For a period of time ransomware made a real nuisance of itself, particularly for industry and companies. Locky ransomware caused major disruptions at a hospital while the Cerber ransomware was offered by enterprising individuals as a “Ransomware as a Service (RaaS).” Despite these incidents, ransomware detections by security firms decreased steadily. This decline has been so significant that it led those working at Kaspersky Labs to state the threat was “rapidly vanishing.” In a report published by the firm, analysts noticed a 30 percent decline in ransomware attacks between April 2017 and March 2018 compared with the same period the previous year.
Hackers are a notoriously cunning bunch. They will exploit anything and everything in order to make some quick but illegally money. The higher the potential payday for hacker or scammer the more likely whatever it is, is likely a target. Over the past couple of days, two instances of hackers targeting users’ cryptocurrency wallets were uncovered. In the first instance employees of the Trezor multi-cryptocurrency wallet service discovered a phishing attack against some of its users. The second recent case of user’s wallets been targeted involves a piece of malware which monitors the targets clipboard. This is done as many cryptocurrency wallets have long and hard to remember addresses meaning users often copy and paste the relevant wallet address.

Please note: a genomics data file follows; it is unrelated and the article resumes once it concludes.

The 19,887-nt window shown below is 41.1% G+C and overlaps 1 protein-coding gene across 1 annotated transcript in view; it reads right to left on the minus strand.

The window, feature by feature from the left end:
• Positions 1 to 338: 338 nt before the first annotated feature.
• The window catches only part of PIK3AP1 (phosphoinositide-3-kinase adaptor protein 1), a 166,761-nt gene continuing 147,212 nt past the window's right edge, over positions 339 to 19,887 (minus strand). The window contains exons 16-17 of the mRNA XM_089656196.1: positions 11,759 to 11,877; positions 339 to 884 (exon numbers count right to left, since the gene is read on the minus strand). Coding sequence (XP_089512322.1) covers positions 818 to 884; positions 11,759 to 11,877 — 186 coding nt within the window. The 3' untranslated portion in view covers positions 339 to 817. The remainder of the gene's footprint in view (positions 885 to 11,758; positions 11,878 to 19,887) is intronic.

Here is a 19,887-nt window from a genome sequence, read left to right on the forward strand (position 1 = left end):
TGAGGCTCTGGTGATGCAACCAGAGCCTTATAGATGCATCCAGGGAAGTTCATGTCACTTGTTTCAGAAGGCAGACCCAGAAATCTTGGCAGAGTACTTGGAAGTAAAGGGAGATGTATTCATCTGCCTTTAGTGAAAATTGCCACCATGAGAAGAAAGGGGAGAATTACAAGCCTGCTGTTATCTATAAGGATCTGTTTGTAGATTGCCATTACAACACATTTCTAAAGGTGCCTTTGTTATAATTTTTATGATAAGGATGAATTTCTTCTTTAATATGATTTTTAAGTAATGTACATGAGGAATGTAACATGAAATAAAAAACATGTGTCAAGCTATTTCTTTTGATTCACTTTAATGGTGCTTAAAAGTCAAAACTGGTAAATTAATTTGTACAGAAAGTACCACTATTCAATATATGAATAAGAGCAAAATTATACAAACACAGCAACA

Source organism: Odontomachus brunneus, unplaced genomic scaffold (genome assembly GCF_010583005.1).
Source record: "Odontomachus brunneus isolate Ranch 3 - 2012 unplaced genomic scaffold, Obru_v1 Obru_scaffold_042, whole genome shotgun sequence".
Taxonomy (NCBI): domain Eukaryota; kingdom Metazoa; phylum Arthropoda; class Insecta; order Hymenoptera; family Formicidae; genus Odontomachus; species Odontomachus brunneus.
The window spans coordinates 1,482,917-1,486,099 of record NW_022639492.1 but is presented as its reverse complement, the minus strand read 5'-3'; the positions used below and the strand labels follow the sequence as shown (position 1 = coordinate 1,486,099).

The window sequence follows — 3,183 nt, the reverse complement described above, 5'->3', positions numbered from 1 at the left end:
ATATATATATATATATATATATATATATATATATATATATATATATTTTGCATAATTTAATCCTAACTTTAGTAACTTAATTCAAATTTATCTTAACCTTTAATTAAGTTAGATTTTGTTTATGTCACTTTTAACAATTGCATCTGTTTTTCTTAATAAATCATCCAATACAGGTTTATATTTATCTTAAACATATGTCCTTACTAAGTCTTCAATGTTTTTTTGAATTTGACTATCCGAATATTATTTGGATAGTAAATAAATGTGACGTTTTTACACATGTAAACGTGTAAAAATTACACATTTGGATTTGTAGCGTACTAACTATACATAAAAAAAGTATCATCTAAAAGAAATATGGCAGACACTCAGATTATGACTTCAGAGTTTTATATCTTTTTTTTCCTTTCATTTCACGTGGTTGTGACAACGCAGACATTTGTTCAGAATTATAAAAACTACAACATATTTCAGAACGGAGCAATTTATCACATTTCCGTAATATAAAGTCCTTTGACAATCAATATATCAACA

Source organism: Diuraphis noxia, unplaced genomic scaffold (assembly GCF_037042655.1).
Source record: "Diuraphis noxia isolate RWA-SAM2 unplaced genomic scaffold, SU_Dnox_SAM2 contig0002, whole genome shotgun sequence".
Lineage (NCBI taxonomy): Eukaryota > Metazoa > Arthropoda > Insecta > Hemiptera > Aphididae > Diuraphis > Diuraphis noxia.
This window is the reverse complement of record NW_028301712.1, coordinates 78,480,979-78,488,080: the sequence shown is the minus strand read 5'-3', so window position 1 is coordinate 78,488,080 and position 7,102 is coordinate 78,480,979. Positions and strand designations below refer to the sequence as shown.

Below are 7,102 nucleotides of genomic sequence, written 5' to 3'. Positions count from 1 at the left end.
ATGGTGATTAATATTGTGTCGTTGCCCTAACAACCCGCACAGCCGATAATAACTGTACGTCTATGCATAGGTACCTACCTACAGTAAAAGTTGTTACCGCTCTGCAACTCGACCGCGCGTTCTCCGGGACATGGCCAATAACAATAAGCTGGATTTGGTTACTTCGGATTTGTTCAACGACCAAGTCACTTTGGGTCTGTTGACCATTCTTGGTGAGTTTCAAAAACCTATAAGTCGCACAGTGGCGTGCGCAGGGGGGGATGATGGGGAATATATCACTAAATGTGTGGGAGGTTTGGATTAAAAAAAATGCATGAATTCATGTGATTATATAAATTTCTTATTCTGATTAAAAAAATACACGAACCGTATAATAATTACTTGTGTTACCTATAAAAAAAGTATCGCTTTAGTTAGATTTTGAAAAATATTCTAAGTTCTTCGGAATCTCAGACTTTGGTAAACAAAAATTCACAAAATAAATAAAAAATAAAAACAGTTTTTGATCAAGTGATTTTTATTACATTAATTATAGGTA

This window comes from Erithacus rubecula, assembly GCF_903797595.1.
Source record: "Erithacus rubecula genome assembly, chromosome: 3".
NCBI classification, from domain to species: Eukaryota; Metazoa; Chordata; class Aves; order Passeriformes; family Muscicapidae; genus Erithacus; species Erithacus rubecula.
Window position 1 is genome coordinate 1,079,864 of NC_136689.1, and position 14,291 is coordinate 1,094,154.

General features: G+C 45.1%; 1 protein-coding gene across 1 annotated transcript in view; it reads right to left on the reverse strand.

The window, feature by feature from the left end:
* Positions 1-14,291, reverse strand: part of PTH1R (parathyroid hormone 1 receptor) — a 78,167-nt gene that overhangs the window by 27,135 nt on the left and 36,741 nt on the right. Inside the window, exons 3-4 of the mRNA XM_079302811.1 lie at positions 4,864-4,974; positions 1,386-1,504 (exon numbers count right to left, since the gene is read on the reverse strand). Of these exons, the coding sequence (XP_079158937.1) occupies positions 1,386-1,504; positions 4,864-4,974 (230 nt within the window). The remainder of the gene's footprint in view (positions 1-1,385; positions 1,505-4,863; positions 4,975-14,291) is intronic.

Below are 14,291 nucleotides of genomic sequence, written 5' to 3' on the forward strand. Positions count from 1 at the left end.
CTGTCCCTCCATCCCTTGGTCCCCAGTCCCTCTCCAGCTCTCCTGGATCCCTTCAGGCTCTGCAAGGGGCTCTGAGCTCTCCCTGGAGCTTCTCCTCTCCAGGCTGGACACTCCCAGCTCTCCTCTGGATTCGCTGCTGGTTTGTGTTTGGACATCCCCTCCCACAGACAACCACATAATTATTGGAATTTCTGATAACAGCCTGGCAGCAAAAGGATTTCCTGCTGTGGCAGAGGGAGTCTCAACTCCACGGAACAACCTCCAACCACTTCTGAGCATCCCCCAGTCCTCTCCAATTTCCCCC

The company released a statement on Sunday, July 1, 2018 warning users of the attempted phishing attack. According to the statement the phishing attack is believed to be an instance of “DNS Poisoning”. This technique involves hackers hijacking legitimate traffic to the targeted website. The traffic is then redirected to a malicious server hosting a fake website. The incident came to light when users began complaining that they encountered an invalid HTTPS certificate when landing on the assumed legitimate Trezor's web wallet portal. Generally, an invalid certificate would mean that the website on which users landed was not the actual portal, but someone posing as the Trezor. The certificate is deemed invalid since the fake website is unable to pass verification tests to determine if it is the legitimate website portal.